This paper the concept of risk as applied to an understanding of the nature and changing relationship between social welfare and youth in the United Kingdom. The paper begins by drawing on the sociological work of Ulrich Beck (1992) in order to examine how changes in modern society have led to what has been coined the ‘risk society’. The paper then assesses historical narratives of social welfare which positioned younger individuals in society. The paper moves attention to examining neo-liberalism in contemporary times as a key feature of the ‘risk society’ and the recasting of the state, welfare agents and younger people. In particular, the paper observes the rise of managerialism and consumer narratives that are central to neo-liberalism and management of social welfare yet are indicative of risk. The paper concludes by arguing for an interface between risk and a critical sociology of youth.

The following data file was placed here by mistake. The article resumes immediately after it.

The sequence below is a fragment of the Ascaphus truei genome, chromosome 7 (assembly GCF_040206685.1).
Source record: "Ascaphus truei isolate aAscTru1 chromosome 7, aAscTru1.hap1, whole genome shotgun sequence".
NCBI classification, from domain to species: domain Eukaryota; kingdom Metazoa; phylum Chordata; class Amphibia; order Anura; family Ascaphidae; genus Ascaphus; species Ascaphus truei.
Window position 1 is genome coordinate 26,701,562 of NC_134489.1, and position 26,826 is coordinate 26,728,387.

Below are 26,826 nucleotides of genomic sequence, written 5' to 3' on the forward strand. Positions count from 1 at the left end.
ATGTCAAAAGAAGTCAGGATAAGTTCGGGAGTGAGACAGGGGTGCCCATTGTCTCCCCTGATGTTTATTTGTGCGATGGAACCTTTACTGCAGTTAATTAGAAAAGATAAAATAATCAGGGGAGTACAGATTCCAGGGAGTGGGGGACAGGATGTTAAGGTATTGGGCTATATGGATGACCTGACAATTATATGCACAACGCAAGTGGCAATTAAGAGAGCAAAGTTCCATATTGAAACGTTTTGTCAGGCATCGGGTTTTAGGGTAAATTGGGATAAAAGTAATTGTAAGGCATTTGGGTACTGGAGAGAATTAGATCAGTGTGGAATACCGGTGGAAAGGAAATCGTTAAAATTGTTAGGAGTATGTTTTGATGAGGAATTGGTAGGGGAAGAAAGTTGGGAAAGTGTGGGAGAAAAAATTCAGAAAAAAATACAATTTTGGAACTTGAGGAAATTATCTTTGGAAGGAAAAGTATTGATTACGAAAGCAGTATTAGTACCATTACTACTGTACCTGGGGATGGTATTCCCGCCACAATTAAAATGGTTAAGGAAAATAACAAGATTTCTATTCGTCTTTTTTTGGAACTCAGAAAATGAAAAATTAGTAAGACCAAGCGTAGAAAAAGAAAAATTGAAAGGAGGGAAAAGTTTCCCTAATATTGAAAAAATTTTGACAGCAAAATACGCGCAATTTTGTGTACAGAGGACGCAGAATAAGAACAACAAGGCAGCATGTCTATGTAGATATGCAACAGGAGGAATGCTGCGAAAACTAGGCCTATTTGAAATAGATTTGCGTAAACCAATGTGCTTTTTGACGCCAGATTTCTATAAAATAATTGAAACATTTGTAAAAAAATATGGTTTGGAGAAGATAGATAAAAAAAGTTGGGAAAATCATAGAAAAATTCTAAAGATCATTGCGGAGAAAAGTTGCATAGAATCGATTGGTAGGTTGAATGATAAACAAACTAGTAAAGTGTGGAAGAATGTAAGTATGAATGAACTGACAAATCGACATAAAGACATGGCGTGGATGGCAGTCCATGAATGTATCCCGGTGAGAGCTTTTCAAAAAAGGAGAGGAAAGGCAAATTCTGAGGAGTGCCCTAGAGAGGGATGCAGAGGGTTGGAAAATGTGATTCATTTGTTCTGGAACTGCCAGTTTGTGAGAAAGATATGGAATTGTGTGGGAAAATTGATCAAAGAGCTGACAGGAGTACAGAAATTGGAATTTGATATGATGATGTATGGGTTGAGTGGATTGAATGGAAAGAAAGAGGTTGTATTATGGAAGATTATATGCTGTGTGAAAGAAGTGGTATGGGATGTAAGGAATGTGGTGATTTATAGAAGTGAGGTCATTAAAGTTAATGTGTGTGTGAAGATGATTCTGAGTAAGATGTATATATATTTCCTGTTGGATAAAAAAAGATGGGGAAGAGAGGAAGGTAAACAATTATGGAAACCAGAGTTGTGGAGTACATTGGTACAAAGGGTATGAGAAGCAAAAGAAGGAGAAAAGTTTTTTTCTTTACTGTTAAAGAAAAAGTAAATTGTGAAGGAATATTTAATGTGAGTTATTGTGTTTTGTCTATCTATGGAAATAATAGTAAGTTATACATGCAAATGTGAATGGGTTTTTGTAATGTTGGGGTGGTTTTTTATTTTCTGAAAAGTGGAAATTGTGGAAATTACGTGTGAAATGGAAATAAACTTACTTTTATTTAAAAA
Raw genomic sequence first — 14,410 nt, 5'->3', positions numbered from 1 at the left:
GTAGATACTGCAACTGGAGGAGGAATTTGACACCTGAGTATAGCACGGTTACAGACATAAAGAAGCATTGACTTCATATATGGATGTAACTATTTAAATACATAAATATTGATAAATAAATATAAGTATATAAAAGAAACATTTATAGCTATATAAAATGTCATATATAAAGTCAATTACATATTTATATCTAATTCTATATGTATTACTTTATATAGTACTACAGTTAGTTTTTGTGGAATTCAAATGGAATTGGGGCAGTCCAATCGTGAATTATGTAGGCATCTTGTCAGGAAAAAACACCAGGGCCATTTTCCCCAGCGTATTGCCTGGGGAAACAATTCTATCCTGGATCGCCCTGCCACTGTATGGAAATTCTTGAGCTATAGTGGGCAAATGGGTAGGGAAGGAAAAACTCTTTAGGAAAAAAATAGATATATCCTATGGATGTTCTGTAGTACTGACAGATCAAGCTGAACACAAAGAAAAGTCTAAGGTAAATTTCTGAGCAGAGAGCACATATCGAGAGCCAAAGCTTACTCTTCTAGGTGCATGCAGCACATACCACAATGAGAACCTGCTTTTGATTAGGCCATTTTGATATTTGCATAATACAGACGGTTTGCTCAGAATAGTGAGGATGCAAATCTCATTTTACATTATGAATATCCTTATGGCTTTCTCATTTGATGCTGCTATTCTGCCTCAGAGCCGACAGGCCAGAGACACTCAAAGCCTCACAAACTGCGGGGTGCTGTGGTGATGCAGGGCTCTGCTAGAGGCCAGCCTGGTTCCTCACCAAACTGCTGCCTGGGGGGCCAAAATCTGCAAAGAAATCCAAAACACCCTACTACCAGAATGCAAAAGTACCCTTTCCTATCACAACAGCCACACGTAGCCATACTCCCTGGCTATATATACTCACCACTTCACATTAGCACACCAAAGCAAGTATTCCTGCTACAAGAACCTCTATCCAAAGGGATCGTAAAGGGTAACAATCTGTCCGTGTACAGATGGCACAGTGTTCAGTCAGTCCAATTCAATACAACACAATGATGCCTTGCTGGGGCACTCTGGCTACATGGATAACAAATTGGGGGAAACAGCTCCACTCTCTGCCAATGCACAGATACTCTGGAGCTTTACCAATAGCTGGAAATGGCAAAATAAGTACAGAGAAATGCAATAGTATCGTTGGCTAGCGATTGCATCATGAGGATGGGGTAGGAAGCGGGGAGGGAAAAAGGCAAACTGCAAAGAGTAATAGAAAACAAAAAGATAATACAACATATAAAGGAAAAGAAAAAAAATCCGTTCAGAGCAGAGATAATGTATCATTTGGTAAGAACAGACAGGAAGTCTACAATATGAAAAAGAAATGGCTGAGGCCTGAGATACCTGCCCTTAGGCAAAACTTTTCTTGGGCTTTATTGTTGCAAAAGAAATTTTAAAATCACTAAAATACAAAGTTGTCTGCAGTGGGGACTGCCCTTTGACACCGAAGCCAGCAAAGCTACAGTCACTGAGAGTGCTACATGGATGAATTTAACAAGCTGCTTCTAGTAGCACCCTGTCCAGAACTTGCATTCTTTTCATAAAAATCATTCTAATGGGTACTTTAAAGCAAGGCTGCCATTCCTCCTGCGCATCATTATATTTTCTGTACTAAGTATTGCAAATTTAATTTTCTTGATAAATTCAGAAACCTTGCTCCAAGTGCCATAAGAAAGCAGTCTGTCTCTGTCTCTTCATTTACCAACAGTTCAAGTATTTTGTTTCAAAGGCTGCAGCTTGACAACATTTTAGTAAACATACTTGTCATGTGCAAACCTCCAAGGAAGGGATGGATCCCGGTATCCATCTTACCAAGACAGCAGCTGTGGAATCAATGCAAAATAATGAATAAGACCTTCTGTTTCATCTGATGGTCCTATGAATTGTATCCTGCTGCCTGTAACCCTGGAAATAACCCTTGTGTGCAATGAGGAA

International Letters of Social and Humanistic Sciences (Volume 18)